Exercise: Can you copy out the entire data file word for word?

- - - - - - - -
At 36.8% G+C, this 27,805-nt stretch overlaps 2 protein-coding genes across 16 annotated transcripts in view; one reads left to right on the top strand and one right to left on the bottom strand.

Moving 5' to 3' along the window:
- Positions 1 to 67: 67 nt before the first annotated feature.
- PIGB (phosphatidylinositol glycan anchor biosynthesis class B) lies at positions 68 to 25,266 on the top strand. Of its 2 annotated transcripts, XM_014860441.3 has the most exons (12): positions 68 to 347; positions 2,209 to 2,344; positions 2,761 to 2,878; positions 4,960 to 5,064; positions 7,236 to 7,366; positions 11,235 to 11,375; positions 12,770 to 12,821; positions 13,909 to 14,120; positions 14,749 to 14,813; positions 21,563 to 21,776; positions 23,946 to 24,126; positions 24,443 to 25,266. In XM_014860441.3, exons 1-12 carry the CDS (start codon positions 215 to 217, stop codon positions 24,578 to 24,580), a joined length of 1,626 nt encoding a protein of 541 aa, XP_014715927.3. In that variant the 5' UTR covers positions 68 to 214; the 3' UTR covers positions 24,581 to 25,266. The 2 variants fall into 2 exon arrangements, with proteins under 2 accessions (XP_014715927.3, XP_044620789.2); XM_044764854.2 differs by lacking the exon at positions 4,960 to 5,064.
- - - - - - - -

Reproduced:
At 36.8% G+C, this 27,805-nt stretch overlaps 2 protein-coding genes across 16 annotated transcripts in view; one reads left to right on the top strand and one right to left on the bottom strand.

Moving 5' to 3' along the window:
- Positions 1 to 67: 67 nt before the first annotated feature.
- PIGB (phosphatidylinositol glycan anchor biosynthesis class B) lies at positions 68 to 25,266 on the top strand. Of its 2 annotated transcripts, XM_014860441.3 has the most exons (12): positions 68 to 347; positions 2,209 to 2,344; positions 2,761 to 2,878; positions 4,960 to 5,064; positions 7,236 to 7,366; positions 11,235 to 11,375; positions 12,770 to 12,821; positions 13,909 to 14,120; positions 14,749 to 14,813; positions 21,563 to 21,776; positions 23,946 to 24,126; positions 24,443 to 25,266. In XM_014860441.3, exons 1-12 carry the CDS (start codon positions 215 to 217, stop codon positions 24,578 to 24,580), a joined length of 1,626 nt encoding a protein of 541 aa, XP_014715927.3. In that variant the 5' UTR covers positions 68 to 214; the 3' UTR covers positions 24,581 to 25,266. The 2 variants fall into 2 exon arrangements, with proteins under 2 accessions (XP_014715927.3, XP_044620789.2); XM_044764854.2 differs by lacking the exon at positions 4,960 to 5,064.